It’s a noble enough idea. Perhaps you’re concerned about poverty and hardship in less developed countries, and you’re keen to do something to help… but what? How can you get in and really make a difference?
Sooner or later, you’ll hear about the practice of taking your holiday in a country where help is desperately needed and appreciated, where you can donate your time to improve the lot of those less fortunate than yourself. In Cambodia, for instance, there is no shortage of orphanages that need not only essential building work, but also caring role models for the children living there. You get a break from your day-to-day life, and you get to do some good into the bargain.
It’s no wonder twenty-somethings with social consciences are queuing around the block to sign up.
Yes, ‘voluntourism’ is a growth industry, an on-the-ground way to do good and see tangible results for your efforts, in the shape of new buildings or smiling kids.
Unfortunately, things are rarely that simple. The truth of it is that by taking a voluntourist trip to Cambodia, despite all your good intentions, you could be
making matters worse.
Kate Moore, a spokesperson for UNICEF Australia, says there has been a 75 per cent increase in the number of orphanages in Cambodia since 2005… but more than 75 per cent of the children living in them are not even orphans.
The problem, she explains, is that there are incentives for local families to place their children into bogus institutions, in order to attract tourist dollars. Parents are exchanging their children for money and the hope of giving them a better future. Sadly, the reverse is often true.
Those in the know say it’s not uncommon for locals to work through the night to demolish and rebuild walls, floors and fences that were constructed with the best of intentions, partly because labour contributed by the unskilled volunteers isn’t up to scratch, but also because if the building can be perpetuated, the volunteers – and their cash – will keep on coming.
And then there’s the issue of the emotional effect on the children themselves, who have strangers arrive in their lives, bond with them… and then leave.
Australian Volunteers International manager of international projects Emma Hess believes volunteers need to give more thought to where they participate. “Some of these people are in the most desperate and difficult times of their lives and that’s not a spectator sport,” she says.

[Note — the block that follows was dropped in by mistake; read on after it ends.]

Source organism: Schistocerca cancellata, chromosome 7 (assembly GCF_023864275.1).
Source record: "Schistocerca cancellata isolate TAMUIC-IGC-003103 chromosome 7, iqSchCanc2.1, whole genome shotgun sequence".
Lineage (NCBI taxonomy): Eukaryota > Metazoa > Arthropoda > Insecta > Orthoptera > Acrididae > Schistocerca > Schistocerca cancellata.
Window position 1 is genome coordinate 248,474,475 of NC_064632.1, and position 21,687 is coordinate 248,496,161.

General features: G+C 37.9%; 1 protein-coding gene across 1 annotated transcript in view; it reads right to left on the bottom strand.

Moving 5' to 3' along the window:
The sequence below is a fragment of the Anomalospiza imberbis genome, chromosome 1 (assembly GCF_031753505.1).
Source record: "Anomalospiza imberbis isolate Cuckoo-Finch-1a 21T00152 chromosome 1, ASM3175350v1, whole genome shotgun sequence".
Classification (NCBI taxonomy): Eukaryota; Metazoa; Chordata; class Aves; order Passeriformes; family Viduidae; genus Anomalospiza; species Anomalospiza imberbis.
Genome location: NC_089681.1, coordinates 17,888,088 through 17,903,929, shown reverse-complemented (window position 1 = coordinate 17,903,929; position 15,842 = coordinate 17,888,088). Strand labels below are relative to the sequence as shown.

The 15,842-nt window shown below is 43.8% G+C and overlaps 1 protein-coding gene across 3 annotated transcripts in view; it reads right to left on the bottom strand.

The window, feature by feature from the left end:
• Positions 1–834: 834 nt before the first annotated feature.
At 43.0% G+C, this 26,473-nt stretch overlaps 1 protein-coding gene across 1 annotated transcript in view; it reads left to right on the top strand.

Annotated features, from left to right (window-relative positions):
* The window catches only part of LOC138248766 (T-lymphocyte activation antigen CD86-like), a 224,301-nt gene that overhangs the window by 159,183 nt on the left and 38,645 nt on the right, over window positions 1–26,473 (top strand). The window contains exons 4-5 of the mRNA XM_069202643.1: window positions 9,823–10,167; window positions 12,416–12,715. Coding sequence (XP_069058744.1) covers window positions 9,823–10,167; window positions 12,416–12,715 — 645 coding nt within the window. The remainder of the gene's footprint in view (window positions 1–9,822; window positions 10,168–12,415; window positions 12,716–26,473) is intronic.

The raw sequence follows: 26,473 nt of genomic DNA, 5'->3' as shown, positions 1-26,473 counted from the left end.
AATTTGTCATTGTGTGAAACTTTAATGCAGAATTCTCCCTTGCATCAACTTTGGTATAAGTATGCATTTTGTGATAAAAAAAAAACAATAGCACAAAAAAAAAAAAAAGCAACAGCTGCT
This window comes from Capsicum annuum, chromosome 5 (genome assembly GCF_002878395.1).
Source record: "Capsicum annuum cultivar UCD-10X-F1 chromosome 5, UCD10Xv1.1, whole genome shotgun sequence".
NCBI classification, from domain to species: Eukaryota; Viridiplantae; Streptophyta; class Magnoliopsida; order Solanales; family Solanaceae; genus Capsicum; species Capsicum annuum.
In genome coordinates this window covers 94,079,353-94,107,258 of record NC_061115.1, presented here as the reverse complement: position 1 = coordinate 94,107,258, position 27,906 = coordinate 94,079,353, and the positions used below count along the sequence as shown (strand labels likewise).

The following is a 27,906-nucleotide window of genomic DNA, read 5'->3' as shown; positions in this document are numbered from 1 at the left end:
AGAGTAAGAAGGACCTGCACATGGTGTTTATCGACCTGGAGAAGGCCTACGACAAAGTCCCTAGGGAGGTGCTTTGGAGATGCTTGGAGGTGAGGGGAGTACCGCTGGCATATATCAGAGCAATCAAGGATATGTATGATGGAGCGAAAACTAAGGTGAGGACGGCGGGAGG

Geraldine Cox – one of only a handful of foreigners to have been granted Cambodian citizenship – agrees. She directs Sunrise Children’s Villages, a government-recognised, registered NGO comprising three orphanage centres. None of them now accept short-term volunteers.
“There is a big push to stop voluntourism,” she says. “In the beginning, 20 years ago, when I had tourists living in, the children bonded very quickly with them, then when they left after a couple of months, the children felt abandoned all over again. It was not a productive exercise.”
The only volunteers at Sunrise work in the office, where they are needed most, fundraising and working on social media. All visitors are required to be accompanied by a staff member at all times.
Children coming to Sunrise must be “the neediest of the needy”, says Geraldine.
The project’s extensive social welfare program goes out to each village before children are taken in, to make sure they are legitimately in need. What’s more, Sunrise Children’s Villages have an extensive reintegration policy, where children can be safely returned to their family homes when they are ready.
Five years ago, a friend and I volunteered at a Cambodian orphanage. We fundraised and accepted money from family and friends before setting off, with our hearts and pockets bulging, to a small rural village two hours from the capital, Phnom Penh. We simply arrived, walked through the gates and met the kids. We spent our days teaching English, playing soccer and taking tourist snaps, and often saw other tourists playing with the children too, unconstrained by background checks, police clearances, or working-with-children papers.